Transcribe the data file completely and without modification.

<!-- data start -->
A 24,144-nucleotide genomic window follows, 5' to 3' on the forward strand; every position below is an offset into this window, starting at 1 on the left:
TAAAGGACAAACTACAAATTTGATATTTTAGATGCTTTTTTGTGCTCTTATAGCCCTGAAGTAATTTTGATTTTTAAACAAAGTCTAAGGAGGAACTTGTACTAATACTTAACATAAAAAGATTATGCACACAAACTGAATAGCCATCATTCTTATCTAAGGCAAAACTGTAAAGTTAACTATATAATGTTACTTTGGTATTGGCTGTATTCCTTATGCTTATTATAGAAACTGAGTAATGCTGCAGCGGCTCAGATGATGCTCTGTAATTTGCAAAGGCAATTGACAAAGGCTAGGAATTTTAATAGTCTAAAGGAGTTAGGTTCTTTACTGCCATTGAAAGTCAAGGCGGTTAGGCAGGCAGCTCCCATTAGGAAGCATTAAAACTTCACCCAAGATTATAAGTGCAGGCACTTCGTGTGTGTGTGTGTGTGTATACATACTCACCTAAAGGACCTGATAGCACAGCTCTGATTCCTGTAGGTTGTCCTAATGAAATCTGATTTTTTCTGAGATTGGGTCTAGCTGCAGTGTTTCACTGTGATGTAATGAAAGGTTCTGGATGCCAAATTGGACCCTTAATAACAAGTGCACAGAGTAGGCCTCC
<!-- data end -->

A 24,144-nucleotide genomic window follows, 5' to 3' on the forward strand; every position below is an offset into this window, starting at 1 on the left:
TAAAGGACAAACTACAAATTTGATATTTTAGATGCTTTTTTGTGCTCTTATAGCCCTGAAGTAATTTTGATTTTTAAACAAAGTCTAAGGAGGAACTTGTACTAATACTTAACATAAAAAGATTATGCACACAAACTGAATAGCCATCATTCTTATCTAAGGCAAAACTGTAAAGTTAACTATATAATGTTACTTTGGTATTGGCTGTATTCCTTATGCTTATTATAGAAACTGAGTAATGCTGCAGCGGCTCAGATGATGCTCTGTAATTTGCAAAGGCAATTGACAAAGGCTAGGAATTTTAATAGTCTAAAGGAGTTAGGTTCTTTACTGCCATTGAAAGTCAAGGCGGTTAGGCAGGCAGCTCCCATTAGGAAGCATTAAAACTTCACCCAAGATTATAAGTGCAGGCACTTCGTGTGTGTGTGTGTGTGTATACATACTCACCTAAAGGACCTGATAGCACAGCTCTGATTCCTGTAGGTTGTCCTAATGAAATCTGATTTTTTCTGAGATTGGGTCTAGCTGCAGTGTTTCACTGTGATGTAATGAAAGGTTCTGGATGCCAAATTGGACCCTTAATAACAAGTGCACAGAGTAGGCCTCC